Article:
Speeding Notice – Option 2
A Notice of Intended Prosecution is sent out when a vehicle has been detected driving in excess of the speed limit.
The first Notice is sent to the vehicle’s DVLA registered keeper, who has to identify the driver.
You may have received a Notice if the registered keeper has identified you as being the possible driver during the alleged speeding offence.
Identifying the driver
You must reply within 28 days of receipt of the Notice, to confirm who the driver was at the time of the alleged speeding offence.
- If you were the driver, you must confirm this and choose from the driver’s options on your Notice.
- If you were not the driver, you must respond to the Notice providing details of who was driving. Once we receive your response, we will issue a new Notice to the person or company you have nominated. Do not give your Notice to anyone else to complete.
- If you are unable to identify the driver, you must respond to the Notice and include a letter explaining what steps you have taken to try and provide this information. Find out more about identifying the driver.
Depending on the severity of your case, the option to go on a speed awareness course, or pay a fine and receive penalty points may be included in your Notice.
If these options are not included, they are not available in your case.
Speed awareness course
COVID-19 outbreak: Anyone due to attend a speed awareness course should contact their course provider for details about how they may be affected.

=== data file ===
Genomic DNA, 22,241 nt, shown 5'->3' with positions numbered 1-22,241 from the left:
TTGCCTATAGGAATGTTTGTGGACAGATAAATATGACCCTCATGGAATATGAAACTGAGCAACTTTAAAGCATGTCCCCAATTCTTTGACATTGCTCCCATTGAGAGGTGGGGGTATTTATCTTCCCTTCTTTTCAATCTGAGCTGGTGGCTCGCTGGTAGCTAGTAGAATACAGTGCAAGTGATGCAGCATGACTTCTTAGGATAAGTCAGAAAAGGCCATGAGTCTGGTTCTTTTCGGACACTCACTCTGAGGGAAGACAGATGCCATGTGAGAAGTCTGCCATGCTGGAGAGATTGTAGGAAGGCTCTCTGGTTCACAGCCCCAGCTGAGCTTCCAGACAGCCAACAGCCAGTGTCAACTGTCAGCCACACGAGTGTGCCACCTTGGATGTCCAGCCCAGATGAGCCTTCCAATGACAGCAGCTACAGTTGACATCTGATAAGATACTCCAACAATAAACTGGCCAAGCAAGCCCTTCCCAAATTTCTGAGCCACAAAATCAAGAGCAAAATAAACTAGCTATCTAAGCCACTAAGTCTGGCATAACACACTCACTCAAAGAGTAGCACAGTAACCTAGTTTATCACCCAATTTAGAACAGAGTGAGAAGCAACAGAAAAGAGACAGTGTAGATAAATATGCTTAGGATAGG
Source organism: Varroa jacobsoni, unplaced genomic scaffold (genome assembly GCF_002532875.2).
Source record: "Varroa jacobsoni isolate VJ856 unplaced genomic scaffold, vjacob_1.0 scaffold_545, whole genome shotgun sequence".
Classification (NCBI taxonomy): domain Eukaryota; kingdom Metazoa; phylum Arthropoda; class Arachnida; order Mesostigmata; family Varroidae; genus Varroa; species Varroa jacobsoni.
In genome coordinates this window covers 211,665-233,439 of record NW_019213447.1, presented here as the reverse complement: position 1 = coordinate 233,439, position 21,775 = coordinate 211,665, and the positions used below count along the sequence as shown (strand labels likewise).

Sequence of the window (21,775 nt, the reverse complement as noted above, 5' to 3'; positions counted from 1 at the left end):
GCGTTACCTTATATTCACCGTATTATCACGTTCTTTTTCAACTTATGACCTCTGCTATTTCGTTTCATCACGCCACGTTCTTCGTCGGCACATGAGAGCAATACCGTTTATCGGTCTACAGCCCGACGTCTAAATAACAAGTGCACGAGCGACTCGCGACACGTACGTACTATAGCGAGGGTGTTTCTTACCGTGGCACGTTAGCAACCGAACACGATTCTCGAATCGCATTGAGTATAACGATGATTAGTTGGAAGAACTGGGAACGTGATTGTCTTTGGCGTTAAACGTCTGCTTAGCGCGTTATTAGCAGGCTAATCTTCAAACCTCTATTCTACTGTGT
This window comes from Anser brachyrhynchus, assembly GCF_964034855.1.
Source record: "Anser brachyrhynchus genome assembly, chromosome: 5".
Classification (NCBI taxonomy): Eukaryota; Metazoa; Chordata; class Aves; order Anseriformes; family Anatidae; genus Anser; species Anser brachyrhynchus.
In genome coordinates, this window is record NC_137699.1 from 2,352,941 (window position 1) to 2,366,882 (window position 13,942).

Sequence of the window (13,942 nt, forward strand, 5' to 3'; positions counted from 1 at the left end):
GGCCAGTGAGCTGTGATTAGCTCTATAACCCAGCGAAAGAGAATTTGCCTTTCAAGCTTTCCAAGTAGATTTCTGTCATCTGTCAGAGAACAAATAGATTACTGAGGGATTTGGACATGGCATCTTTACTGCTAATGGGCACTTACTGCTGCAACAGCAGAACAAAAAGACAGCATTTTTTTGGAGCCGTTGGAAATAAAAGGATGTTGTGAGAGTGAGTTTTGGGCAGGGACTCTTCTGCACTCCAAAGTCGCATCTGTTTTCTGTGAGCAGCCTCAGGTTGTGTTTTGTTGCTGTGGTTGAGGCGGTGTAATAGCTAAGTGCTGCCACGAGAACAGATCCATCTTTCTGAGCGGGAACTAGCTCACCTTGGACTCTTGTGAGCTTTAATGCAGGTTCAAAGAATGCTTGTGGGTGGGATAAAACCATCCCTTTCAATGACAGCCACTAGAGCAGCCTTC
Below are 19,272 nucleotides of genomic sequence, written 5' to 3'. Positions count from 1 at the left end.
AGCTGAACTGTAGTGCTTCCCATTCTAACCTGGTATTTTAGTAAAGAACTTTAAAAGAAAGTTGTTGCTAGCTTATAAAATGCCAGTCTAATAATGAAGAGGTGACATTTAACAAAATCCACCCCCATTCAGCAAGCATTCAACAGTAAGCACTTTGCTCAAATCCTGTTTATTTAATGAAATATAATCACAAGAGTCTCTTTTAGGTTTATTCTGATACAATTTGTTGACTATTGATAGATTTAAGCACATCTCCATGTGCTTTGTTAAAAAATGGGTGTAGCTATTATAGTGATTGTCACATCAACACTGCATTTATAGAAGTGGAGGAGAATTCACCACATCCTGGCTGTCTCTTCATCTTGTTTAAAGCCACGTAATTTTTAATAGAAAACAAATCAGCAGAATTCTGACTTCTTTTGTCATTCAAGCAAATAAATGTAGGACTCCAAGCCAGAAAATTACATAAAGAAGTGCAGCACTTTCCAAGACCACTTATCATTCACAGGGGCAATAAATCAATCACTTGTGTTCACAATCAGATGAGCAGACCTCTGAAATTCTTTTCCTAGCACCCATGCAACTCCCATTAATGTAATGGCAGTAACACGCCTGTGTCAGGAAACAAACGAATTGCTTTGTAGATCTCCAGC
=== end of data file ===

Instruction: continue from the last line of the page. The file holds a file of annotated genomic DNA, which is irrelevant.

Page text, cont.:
If you have been given the option, you can ask to attend a speed awareness course instead of paying a fine and receiving penalty points.
- If you pay the fixed penalty fine or send your driving licence to the Conditional Offer Unit, you will not be able to attend a speed awareness course.
- If you pay for a course before your eligibility has been confirmed, you will need to contact our Speed Enforcement Unit to reactive the facility to pay the fixed penalty online.
- If you are eligible to attend a speed awareness course but have not received an invitation letter to attend within two weeks of replying to the Notice, contact our Speed Enforcement Unit. A copy of the letter or course provider details can be emailed to you.
The course must be attended within 120 days from the date of the alleged offence.
Booking a course
Once it has been confirmed you are eligible, you can register acceptance of your course offer on the National Driver Offender Retraining Scheme website.
The cost will vary depending on the type of course and which area you choose to take it. It is not possible to pay for a course in instalments under any circumstances.
You can compare costs on the National Driver Offender Retraining Scheme website, using your driving licence details.
Fixed penalty fine and penalty points
If you have been given the option of a Fixed Penalty, visit Paying your Fixed Penalty Notice page to pay online, or use the contact details on your Fixed Penalty application form.
Once you have paid the fine, you will need to send your driving licence to the Conditional Offer Unit.
Due to high demand, the waiting time for licences to be returned is currently up to 2 weeks from receipt.
For more information about driving licences, to Driving licence enquiry.
Dispute the offence
If you wish to dispute the speeding offence for any reason, you must request a court hearing, along with an explanation of why you want the case to go to court.